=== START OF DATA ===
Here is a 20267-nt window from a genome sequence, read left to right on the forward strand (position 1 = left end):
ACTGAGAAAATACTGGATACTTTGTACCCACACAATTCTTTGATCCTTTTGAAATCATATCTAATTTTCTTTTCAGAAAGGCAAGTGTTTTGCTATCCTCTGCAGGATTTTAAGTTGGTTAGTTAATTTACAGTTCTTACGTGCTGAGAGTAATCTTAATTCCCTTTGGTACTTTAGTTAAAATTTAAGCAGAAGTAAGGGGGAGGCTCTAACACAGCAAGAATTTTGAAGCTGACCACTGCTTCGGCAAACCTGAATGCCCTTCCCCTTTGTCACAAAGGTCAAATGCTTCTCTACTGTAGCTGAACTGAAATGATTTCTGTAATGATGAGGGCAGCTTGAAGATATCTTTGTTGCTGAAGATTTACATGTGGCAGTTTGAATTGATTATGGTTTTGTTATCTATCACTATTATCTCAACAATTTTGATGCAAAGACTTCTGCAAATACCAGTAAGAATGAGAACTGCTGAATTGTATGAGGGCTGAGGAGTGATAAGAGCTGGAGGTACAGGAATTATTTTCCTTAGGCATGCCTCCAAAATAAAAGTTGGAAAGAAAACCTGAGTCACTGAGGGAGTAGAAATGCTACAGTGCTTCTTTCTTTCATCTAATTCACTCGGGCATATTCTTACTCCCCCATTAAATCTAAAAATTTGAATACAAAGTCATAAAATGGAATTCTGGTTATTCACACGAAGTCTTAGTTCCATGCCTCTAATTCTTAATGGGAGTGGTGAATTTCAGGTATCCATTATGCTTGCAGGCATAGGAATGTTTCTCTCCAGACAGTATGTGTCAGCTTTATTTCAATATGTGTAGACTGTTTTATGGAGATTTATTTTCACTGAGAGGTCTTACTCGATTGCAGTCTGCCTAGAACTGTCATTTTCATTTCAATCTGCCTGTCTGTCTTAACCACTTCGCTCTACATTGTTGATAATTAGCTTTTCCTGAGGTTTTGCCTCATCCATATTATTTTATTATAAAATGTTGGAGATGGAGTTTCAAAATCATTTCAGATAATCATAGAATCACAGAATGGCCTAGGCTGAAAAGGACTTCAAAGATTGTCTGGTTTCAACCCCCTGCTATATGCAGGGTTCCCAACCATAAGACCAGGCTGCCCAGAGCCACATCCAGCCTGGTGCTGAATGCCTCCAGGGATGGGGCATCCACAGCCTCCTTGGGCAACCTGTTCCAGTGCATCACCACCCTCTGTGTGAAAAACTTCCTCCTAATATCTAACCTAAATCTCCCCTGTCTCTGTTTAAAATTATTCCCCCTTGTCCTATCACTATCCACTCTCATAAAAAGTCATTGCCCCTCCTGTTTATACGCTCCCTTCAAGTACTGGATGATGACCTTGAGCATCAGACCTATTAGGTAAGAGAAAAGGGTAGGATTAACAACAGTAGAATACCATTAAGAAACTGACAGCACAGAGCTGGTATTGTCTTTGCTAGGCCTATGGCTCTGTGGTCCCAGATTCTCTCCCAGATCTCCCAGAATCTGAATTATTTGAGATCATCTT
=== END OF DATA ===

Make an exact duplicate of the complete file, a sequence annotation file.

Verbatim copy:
Here is a 20267-nt window from a genome sequence, read left to right on the forward strand (position 1 = left end):
ACTGAGAAAATACTGGATACTTTGTACCCACACAATTCTTTGATCCTTTTGAAATCATATCTAATTTTCTTTTCAGAAAGGCAAGTGTTTTGCTATCCTCTGCAGGATTTTAAGTTGGTTAGTTAATTTACAGTTCTTACGTGCTGAGAGTAATCTTAATTCCCTTTGGTACTTTAGTTAAAATTTAAGCAGAAGTAAGGGGGAGGCTCTAACACAGCAAGAATTTTGAAGCTGACCACTGCTTCGGCAAACCTGAATGCCCTTCCCCTTTGTCACAAAGGTCAAATGCTTCTCTACTGTAGCTGAACTGAAATGATTTCTGTAATGATGAGGGCAGCTTGAAGATATCTTTGTTGCTGAAGATTTACATGTGGCAGTTTGAATTGATTATGGTTTTGTTATCTATCACTATTATCTCAACAATTTTGATGCAAAGACTTCTGCAAATACCAGTAAGAATGAGAACTGCTGAATTGTATGAGGGCTGAGGAGTGATAAGAGCTGGAGGTACAGGAATTATTTTCCTTAGGCATGCCTCCAAAATAAAAGTTGGAAAGAAAACCTGAGTCACTGAGGGAGTAGAAATGCTACAGTGCTTCTTTCTTTCATCTAATTCACTCGGGCATATTCTTACTCCCCCATTAAATCTAAAAATTTGAATACAAAGTCATAAAATGGAATTCTGGTTATTCACACGAAGTCTTAGTTCCATGCCTCTAATTCTTAATGGGAGTGGTGAATTTCAGGTATCCATTATGCTTGCAGGCATAGGAATGTTTCTCTCCAGACAGTATGTGTCAGCTTTATTTCAATATGTGTAGACTGTTTTATGGAGATTTATTTTCACTGAGAGGTCTTACTCGATTGCAGTCTGCCTAGAACTGTCATTTTCATTTCAATCTGCCTGTCTGTCTTAACCACTTCGCTCTACATTGTTGATAATTAGCTTTTCCTGAGGTTTTGCCTCATCCATATTATTTTATTATAAAATGTTGGAGATGGAGTTTCAAAATCATTTCAGATAATCATAGAATCACAGAATGGCCTAGGCTGAAAAGGACTTCAAAGATTGTCTGGTTTCAACCCCCTGCTATATGCAGGGTTCCCAACCATAAGACCAGGCTGCCCAGAGCCACATCCAGCCTGGTGCTGAATGCCTCCAGGGATGGGGCATCCACAGCCTCCTTGGGCAACCTGTTCCAGTGCATCACCACCCTCTGTGTGAAAAACTTCCTCCTAATATCTAACCTAAATCTCCCCTGTCTCTGTTTAAAATTATTCCCCCTTGTCCTATCACTATCCACTCTCATAAAAAGTCATTGCCCCTCCTGTTTATACGCTCCCTTCAAGTACTGGATGATGACCTTGAGCATCAGACCTATTAGGTAAGAGAAAAGGGTAGGATTAACAACAGTAGAATACCATTAAGAAACTGACAGCACAGAGCTGGTATTGTCTTTGCTAGGCCTATGGCTCTGTGGTCCCAGATTCTCTCCCAGATCTCCCAGAATCTGAATTATTTGAGATCATCTT